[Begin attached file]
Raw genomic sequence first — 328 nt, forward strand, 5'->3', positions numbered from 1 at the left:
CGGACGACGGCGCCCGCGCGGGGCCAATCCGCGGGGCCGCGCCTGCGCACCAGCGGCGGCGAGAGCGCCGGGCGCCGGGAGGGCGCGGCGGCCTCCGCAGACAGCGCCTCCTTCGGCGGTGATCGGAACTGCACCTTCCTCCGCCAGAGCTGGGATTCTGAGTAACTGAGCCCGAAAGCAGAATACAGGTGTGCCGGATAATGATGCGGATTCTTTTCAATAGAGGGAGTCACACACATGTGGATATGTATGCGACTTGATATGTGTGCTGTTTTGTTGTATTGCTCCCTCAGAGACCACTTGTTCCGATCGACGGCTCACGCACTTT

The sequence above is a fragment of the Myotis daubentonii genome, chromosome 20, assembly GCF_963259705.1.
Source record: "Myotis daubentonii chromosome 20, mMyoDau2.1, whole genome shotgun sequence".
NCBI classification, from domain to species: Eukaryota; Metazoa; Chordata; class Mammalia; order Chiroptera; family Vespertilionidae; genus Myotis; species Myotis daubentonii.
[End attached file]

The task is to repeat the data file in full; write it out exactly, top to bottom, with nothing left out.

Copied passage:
Raw genomic sequence first — 328 nt, forward strand, 5'->3', positions numbered from 1 at the left:
CGGACGACGGCGCCCGCGCGGGGCCAATCCGCGGGGCCGCGCCTGCGCACCAGCGGCGGCGAGAGCGCCGGGCGCCGGGAGGGCGCGGCGGCCTCCGCAGACAGCGCCTCCTTCGGCGGTGATCGGAACTGCACCTTCCTCCGCCAGAGCTGGGATTCTGAGTAACTGAGCCCGAAAGCAGAATACAGGTGTGCCGGATAATGATGCGGATTCTTTTCAATAGAGGGAGTCACACACATGTGGATATGTATGCGACTTGATATGTGTGCTGTTTTGTTGTATTGCTCCCTCAGAGACCACTTGTTCCGATCGACGGCTCACGCACTTT

The sequence above is a fragment of the Myotis daubentonii genome, chromosome 20, assembly GCF_963259705.1.
Source record: "Myotis daubentonii chromosome 20, mMyoDau2.1, whole genome shotgun sequence".
NCBI classification, from domain to species: Eukaryota; Metazoa; Chordata; class Mammalia; order Chiroptera; family Vespertilionidae; genus Myotis; species Myotis daubentonii.